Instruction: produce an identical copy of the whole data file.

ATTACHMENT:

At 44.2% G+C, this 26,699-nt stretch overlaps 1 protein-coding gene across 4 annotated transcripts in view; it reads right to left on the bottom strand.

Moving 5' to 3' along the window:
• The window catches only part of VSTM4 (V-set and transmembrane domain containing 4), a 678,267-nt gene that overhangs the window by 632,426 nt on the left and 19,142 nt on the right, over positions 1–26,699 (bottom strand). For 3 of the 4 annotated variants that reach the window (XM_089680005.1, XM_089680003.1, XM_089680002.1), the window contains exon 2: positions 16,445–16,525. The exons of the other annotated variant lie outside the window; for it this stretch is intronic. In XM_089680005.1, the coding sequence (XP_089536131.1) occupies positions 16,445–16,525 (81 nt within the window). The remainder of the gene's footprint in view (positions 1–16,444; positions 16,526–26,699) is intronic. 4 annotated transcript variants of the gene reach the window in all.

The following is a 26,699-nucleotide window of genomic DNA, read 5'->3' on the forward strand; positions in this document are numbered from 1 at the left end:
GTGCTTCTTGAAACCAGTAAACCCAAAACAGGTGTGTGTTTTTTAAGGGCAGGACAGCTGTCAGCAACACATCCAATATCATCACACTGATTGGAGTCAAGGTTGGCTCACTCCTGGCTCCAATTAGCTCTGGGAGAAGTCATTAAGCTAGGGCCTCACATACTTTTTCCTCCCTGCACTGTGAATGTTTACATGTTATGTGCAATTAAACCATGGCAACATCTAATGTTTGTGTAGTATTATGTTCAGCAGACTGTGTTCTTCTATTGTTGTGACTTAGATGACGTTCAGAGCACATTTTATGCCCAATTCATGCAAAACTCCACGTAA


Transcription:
At 44.2% G+C, this 26,699-nt stretch overlaps 1 protein-coding gene across 4 annotated transcripts in view; it reads right to left on the bottom strand.

Moving 5' to 3' along the window:
• The window catches only part of VSTM4 (V-set and transmembrane domain containing 4), a 678,267-nt gene that overhangs the window by 632,426 nt on the left and 19,142 nt on the right, over positions 1–26,699 (bottom strand). For 3 of the 4 annotated variants that reach the window (XM_089680005.1, XM_089680003.1, XM_089680002.1), the window contains exon 2: positions 16,445–16,525. The exons of the other annotated variant lie outside the window; for it this stretch is intronic. In XM_089680005.1, the coding sequence (XP_089536131.1) occupies positions 16,445–16,525 (81 nt within the window). The remainder of the gene's footprint in view (positions 1–16,444; positions 16,526–26,699) is intronic. 4 annotated transcript variants of the gene reach the window in all.

The following is a 26,699-nucleotide window of genomic DNA, read 5'->3' on the forward strand; positions in this document are numbered from 1 at the left end:
GTGCTTCTTGAAACCAGTAAACCCAAAACAGGTGTGTGTTTTTTAAGGGCAGGACAGCTGTCAGCAACACATCCAATATCATCACACTGATTGGAGTCAAGGTTGGCTCACTCCTGGCTCCAATTAGCTCTGGGAGAAGTCATTAAGCTAGGGCCTCACATACTTTTTCCTCCCTGCACTGTGAATGTTTACATGTTATGTGCAATTAAACCATGGCAACATCTAATGTTTGTGTAGTATTATGTTCAGCAGACTGTGTTCTTCTATTGTTGTGACTTAGATGACGTTCAGAGCACATTTTATGCCCAATTCATGCAAAACTCCACGTAA